The World Wide Web – a blessing and a curse. When I first started working with SharePoint, there were only a handful of helpful web sites. These days there are so many SharePoint-related blogs, wikis, forums and so forth that it is easy to get overwhelmed. It is great to be able to find an answer if you have a specific question, but if you are looking for a structured approach to learning it can be more complicated. Here are some tips:
1. Base your training roadmap on your SharePoint role. There are resources available for architects, developers, administrators, end-users, etc.
- Architects: There are many SharePoint Planning and Architecture documents on TechNet.
- Administrators: Start with “SharePoint 2007 The Definitive Guide” by O’Reilly. It is a great overview of all of the SharePoint features.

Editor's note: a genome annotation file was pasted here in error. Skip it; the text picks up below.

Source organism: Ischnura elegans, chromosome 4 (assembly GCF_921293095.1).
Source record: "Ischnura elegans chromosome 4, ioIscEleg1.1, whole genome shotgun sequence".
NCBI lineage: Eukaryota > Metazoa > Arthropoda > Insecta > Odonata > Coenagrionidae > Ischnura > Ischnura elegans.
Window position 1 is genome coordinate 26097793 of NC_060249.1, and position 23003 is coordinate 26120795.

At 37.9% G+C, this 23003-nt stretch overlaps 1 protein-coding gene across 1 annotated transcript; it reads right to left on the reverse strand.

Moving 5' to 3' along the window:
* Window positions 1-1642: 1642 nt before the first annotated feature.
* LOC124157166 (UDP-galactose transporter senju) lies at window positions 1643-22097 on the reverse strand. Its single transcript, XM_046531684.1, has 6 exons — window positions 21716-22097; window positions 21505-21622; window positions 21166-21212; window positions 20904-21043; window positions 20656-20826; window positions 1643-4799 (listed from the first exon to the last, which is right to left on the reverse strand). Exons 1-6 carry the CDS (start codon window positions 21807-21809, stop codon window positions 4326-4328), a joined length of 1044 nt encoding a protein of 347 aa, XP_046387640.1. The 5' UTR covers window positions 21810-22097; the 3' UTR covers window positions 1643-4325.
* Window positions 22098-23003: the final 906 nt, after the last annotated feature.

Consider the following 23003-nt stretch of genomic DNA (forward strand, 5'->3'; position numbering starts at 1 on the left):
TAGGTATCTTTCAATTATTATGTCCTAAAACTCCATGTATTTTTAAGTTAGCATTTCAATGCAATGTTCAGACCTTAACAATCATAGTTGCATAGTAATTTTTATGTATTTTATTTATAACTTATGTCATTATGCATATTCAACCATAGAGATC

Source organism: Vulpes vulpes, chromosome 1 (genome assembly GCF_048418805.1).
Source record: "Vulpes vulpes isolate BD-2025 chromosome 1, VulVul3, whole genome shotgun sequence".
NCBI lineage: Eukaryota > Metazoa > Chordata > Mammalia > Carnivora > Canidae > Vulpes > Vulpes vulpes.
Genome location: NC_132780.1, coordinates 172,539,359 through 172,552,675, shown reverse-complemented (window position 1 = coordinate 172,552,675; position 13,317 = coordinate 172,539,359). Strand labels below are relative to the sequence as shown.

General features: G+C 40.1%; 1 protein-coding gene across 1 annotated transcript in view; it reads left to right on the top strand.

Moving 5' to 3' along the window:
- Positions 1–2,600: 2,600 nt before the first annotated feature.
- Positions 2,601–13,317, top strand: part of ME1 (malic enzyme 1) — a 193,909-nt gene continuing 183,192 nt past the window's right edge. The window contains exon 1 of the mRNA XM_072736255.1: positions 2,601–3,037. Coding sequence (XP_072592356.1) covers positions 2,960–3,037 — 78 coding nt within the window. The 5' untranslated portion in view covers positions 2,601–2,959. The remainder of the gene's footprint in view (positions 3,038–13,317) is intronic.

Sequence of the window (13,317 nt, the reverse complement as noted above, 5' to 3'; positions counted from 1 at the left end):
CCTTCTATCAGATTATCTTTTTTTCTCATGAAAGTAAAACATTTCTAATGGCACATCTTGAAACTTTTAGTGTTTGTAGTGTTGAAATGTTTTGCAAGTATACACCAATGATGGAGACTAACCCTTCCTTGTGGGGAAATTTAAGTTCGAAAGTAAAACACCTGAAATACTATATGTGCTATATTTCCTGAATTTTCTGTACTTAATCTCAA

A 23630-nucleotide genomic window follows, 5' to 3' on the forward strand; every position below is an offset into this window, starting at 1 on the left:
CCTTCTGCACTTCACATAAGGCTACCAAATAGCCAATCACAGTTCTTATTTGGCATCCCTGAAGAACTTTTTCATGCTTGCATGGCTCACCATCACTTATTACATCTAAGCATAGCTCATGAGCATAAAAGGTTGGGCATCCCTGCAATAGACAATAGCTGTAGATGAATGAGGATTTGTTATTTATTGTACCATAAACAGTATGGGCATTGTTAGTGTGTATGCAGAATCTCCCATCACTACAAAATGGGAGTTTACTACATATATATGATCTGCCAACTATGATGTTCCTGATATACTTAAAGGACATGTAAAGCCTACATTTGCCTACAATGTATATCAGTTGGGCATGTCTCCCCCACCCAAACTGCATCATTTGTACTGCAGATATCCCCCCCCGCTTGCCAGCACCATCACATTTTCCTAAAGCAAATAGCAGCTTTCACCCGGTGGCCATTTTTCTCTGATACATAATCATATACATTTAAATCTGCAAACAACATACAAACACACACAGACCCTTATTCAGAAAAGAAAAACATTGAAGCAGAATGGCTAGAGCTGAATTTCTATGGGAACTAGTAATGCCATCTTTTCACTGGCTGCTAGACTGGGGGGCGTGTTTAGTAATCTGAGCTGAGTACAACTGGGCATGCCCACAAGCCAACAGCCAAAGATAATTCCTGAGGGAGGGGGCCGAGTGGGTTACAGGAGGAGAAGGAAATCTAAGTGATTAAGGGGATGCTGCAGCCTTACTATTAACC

2. Get classroom training. There are advantages to classroom training: an in-person expert, ability to focus, labs, collaboration with other students. Again, choose training specific to your role. Microsoft has plenty of courses from which to choose. There are some reputable training partners as well. Contact me if you would like a referral.
3. Get certified. Traditionally I have not placed much weight on certifications. I have recently become a fan, however, because I appreciate how the preparation and examination cover scenarios that I may not have previously encountered. There are certifications available for SharePoint configuration and development.
4. Work with a partner. Vet your partners, too. Using the web as a medium, it is easy to become a self-proclaimed expert these days. When you consider partners, ask for references and be wary if the vendor cannot provide any.
Sounds simple, right? No, the truth is that everyone is not starting from the same knowledge base and different people learn better in different ways. I would be happy to talk with you to help you define your training roadmap based on your experience. Use our contact form to get started.